Opera's love stories: 3 reasons they're doomed

Opera's love stories: 3 reasons they're doomed

Jenna Simeonov

Happy Valentine’s Days, readers!

Since there’s no shortage of love-related topics surrounding opera, we figured we wouldn’t do the day justice without a shout-out to the tragic, doomed romance in our favourite shows. Sure, there are happy endings; those usually come out of everybody taking a time out and telling each other the truth.

But why do all our preferred operatic love stories fall apart? The specifics are unique to each show, of course (mutual death by poison, general insecurities on both parties, etc.), but we think we can boil the problems down to three big categories:


We’re mostly talking here about women dying of consumption, hysteria, or some form of self-sacrifice for their lover. Violetta in La traviata and Mimì in La bohème are perfect pictures of women who would be ideal, had it not been for their poor life decisions that result in their bodice-ripping illnesses that ruin everything.

Thought perhaps not as glamourous as tuberculosis, the ailments of the mind do tend to get in the way of happily ever after. Take Lucia di Lammermoor, for example. Now, Lucia certainly was provoked out of her sanity, with the whole brother-making-her-marry-a-stranger thing; but regardless of the reason, she dies of her crazy, leaving her poor Edgardo to weep and kill himself in her family’s graveyard.

The illness factor isn’t even limited to the frail health of women in opera. Tom Rakewell of The Rake’s Progress got his come-uppance, following the logic of folks like Mimì and Violetta: if you behave like a cad, you will end up going crazy, singing about Venus and boats.

To be fair, one could argue that insanity gets you that great first kiss, just like Salome did with the head of John the Baptist. I suppose it’s all about perspective.


Ah yes, the most frustrating sad ending of all. There’s Tosca in Tosca (not to mention Cavaradossi), or Aïda in Aïda, or Norma in Norma; all these title roles seem to invent some higher-up rule or hurdle that prevents them from doing what they and everyone else want them to do. It’s likely a God of some sort, or some indirect God-like factor like preserving honour or virginity or whatever. “I’ll be unnecessarily unhappy, but I’ll have my pride/the gods will forgive me/I’ll be with him or her forever in Heaven,” or some equally vague promise.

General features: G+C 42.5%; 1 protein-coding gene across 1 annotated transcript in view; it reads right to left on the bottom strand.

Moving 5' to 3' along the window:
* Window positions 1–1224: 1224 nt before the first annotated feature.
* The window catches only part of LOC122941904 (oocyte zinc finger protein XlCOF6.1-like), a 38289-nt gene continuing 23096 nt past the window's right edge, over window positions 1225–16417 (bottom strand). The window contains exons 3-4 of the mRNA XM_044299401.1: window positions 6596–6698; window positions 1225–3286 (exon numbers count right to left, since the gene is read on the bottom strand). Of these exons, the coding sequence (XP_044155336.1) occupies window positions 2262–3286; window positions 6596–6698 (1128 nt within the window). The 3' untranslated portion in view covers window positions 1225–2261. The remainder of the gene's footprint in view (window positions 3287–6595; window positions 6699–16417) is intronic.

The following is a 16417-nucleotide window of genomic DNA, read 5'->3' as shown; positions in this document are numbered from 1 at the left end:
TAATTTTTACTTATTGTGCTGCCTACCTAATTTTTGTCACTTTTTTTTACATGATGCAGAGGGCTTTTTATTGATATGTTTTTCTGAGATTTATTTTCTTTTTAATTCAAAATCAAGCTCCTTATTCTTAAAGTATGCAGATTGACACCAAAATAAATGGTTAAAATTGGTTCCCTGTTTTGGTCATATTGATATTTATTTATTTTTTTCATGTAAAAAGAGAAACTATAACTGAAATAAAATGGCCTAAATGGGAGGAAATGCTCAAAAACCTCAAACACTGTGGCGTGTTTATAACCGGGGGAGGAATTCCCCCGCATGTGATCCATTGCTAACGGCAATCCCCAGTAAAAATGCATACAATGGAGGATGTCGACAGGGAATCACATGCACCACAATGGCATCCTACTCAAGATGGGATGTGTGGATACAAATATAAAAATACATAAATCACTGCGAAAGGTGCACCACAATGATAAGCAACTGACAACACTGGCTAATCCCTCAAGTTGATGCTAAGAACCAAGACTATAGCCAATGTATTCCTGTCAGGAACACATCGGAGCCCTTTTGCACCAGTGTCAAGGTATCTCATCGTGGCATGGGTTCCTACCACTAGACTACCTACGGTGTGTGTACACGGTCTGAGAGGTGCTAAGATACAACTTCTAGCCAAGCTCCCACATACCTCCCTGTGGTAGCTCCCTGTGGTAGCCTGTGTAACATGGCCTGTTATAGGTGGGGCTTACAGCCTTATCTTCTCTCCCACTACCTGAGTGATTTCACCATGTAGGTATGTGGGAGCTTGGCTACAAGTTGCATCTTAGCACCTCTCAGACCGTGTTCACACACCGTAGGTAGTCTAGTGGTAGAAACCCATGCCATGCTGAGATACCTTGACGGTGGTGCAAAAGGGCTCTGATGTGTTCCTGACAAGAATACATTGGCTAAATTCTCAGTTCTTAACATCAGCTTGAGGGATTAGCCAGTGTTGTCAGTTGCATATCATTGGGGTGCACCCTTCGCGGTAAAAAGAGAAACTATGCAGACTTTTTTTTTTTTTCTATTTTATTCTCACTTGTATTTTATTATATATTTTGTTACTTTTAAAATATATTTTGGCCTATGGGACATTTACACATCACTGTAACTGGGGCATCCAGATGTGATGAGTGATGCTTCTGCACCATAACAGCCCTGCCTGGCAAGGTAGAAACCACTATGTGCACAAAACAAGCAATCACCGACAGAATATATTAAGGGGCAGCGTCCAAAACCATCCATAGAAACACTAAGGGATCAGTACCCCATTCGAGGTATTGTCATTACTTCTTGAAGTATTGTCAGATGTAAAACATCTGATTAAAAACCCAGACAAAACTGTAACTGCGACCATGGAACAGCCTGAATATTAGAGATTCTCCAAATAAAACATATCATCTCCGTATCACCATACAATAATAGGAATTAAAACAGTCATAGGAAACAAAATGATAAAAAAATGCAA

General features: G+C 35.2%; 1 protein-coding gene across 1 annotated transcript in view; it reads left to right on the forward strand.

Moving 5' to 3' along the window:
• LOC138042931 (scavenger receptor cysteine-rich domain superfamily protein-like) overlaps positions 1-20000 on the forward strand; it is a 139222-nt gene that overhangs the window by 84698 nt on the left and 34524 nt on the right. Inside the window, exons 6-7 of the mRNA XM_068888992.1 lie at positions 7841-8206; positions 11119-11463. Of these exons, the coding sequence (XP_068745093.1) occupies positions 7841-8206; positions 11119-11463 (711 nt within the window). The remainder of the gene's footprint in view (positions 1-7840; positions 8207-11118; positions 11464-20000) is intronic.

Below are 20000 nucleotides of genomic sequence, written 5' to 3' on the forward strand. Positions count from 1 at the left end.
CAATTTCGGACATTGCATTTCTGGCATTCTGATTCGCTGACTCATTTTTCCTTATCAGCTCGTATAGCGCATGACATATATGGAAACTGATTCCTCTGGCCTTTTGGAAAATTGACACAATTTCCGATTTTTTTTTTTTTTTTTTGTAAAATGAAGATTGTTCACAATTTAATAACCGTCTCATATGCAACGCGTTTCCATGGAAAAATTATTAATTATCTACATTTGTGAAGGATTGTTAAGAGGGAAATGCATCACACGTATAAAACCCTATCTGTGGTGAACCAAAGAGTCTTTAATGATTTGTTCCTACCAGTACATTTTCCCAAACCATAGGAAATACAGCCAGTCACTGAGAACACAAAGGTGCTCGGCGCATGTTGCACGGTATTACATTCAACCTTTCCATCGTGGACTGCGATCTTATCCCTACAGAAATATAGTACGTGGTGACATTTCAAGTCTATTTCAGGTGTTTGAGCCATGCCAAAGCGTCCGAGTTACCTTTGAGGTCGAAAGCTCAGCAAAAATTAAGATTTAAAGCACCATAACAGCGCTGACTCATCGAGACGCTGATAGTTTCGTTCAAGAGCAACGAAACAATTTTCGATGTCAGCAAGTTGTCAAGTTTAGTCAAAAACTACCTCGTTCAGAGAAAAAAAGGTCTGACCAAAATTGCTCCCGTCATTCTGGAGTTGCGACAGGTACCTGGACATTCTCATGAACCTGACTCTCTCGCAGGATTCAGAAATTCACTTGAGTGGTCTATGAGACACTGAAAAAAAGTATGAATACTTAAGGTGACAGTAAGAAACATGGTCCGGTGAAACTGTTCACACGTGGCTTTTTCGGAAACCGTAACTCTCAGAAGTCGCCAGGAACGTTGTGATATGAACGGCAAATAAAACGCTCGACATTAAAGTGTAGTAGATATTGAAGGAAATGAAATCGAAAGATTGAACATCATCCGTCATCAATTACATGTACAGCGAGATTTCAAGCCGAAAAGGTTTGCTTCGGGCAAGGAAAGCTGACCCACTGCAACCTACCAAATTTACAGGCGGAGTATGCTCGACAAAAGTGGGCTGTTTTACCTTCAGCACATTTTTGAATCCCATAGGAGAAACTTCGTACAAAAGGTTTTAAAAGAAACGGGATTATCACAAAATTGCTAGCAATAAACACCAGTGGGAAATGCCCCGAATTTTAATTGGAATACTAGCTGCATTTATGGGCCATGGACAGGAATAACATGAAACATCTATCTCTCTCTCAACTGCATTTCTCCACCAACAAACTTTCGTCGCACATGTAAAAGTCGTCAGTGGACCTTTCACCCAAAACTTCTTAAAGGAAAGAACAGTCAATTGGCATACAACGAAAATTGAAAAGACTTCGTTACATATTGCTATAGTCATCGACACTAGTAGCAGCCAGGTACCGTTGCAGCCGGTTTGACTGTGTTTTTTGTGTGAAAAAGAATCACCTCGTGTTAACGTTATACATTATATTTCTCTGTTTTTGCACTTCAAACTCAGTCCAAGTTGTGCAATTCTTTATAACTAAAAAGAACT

Then there’s Manrico in Il trovatore, who instead of paying attention to his lovely Leonora, is caught up in some generations-old vendetta of his mother’s and gets himself killed.

Maybe it’s the bored, feminist-leaning part of me, but characters like Tosca and Aida are frustrating; not simply because of what they do, but largely because of the grand music they’re given while they make these annoying decisions. Puccini in particular certainly loves him a self-sacrificing lady who knows where she stands with God.

At least with Tristan und Isolde, the music is awesome because they died for the right reasons…?

Someone’s a jerk

Finally, the prevalence of “one of you two is a jerk” seems to be a pretty good way of squashing long-term plans of love. Examples include Don José in Carmen, the Duke in Rigoletto, Bluebeard in Bluebeard’s Castle, and the king of all operatic jerks, Benjamin Franklin Pinkerton in Madama Butterfly.

Now, to be subtler: Carmen is kind of a pain herself, so it’s not all on Don José (although he’s the one that does the murdering in the end). And one could easily argue that Bluebeard’s new wife, Judith, is nosey to a fault. Gilda in Rigoletto and Cio-Cio San in Butterfly are decidedly naïve, but that doesn’t lessen the jerk factor in their respective love interests.

I think we can also throw Tom from The Rake’s Progress into this mix, plus probably a bit of Octavian from Der Rosenkavalier.

Is it unfair to call Orpheus a jerk, too?

What are your favourite doomed operatic love stories? Let us know in the comments below!

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